Sunday, 7 February 2010

Shirin Ebadi: "Arash's crime was being a member of a monarchist group"

Shirin Ebadi, 62, was awarded the Nobel Peace Prize in 2003 for her long career as a human rights lawyer in Iran. She spoke to The Sunday Telegraph during a stay in London. She answered Angus McDowall's questions concerning the execution of Mohammad Reza Ali Zamani (37) and Arash Rahmanipour (19) on 28th January 2010 (as reported here).

The Sunday Telegraph: Did the protesters who were sentenced to death in Iran receive fair trials?

Shirin Ebadi: The recent executions in Iran were not justified and I'm totally against it.

One of those executed was
Arash, who was only 19 years old. In court he said he had taken part in the demonstrations after the elections. And he mentioned that he was part of a royalist group. The lawyer of Arash is a member of one of the legal non-governmental organisations in Iran. His lawyer has said several times that Arash was arrested two months before the election.

His interrogators promised that if he agreed to everything in court, he would be freed. In fact he wrongly confessed to taking part in the demonstrations, but it wasn't true.

On his trial day his solicitor wasn't allowed to appear in court. Another lawyer was then chosen by the court instead. They even threatened his solicitor outside the court, saying that if he tried to take part in the trial he would be arrested. Then they issued a death sentence to the young man.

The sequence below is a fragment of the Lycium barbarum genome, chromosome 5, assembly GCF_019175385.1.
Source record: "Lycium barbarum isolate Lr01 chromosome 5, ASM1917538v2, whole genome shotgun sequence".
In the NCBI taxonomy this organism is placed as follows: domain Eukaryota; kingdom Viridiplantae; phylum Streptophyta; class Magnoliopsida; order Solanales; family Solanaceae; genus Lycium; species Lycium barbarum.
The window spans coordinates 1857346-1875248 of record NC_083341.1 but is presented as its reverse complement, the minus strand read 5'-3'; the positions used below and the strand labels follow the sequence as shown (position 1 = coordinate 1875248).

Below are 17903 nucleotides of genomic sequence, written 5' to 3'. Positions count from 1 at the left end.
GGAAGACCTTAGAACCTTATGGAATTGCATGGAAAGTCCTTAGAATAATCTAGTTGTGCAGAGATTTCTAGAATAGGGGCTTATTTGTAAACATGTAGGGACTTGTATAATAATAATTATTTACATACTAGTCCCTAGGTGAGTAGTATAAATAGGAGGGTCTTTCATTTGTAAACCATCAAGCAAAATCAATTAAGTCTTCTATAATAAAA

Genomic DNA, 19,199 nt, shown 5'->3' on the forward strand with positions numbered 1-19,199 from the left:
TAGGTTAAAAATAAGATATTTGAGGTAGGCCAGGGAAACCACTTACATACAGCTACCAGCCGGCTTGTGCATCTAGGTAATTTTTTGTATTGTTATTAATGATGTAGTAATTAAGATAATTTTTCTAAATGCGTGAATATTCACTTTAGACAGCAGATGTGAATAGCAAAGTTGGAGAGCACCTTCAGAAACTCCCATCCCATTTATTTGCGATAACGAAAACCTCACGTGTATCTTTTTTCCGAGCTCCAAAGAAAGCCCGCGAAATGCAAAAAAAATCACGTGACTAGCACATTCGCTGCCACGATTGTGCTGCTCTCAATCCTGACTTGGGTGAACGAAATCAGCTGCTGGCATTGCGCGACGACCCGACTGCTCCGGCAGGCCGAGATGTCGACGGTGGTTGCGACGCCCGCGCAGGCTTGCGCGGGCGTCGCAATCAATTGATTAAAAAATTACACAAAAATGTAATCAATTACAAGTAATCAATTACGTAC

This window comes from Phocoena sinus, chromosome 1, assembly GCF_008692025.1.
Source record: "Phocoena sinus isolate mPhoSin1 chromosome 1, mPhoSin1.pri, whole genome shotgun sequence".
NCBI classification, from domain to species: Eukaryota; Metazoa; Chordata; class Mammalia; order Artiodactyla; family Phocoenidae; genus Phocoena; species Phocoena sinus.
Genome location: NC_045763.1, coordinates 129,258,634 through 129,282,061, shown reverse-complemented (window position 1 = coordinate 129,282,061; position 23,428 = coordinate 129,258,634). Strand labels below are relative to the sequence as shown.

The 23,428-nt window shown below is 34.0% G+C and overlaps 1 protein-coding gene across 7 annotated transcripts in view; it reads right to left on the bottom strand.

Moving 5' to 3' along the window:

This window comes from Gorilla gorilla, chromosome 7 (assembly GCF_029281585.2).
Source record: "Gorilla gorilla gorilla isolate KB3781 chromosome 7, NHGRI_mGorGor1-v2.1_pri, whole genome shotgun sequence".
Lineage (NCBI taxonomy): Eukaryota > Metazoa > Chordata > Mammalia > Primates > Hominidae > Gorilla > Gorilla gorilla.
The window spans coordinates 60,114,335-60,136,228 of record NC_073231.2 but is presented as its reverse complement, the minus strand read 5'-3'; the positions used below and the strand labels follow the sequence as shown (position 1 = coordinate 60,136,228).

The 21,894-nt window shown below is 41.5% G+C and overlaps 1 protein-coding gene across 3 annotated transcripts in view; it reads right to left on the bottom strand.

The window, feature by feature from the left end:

In the appeal court, the lawyer only got permission to visit
Arash for 15 minutes. It was at that meeting that Arash told the lawyer why he confessed. Considering that the date of his arrest was two months prior to the elections, his lawyer objected formally to the death penalty. But unfortunately the appeal court did not accept her objections and quickly issued a death penalty.

Without any legal procedures or informing the family, the young man was executed.

In fact, his real crime was being a member of a monarchist group - he did not take part in the demonstrations.

But the government wants to create an atmosphere of fear, to stop people taking part in any more demonstrations. I'm so sad and sorry that they issued the death penalty. I also think the same about the others. Their only crime is that they said they did not accept the election.

The Sunday Telegraph: Are you in any danger from the regime?

Shirin Ebadi: I've never been contacted by the regime directly. But they contacted my family and friends and said 'wherever she is, we can get rid of her'.

I don't take the threat seriously. If people want to do something they don't talk about it beforehand. Their main aim is to scare me off doing my work properly.

Obviously, I don't want to make my enemies happy, so I continue with my work inside the law.

They threatened my husband and my sister that if I continue with my work they will arrest both of them. My sister was detained for three weeks. They were not tortured physically, but to arrest people because of something someone else has done is a form of emotional torture.

1 comment:

BillyD said...

To my shame, during my first year of college I participated in an anti-shah march here in the States. Two Iranian exchange students living in our housing co-op assured us he was a dictator, that the revolution was all about freedom and human rights, and I believed them.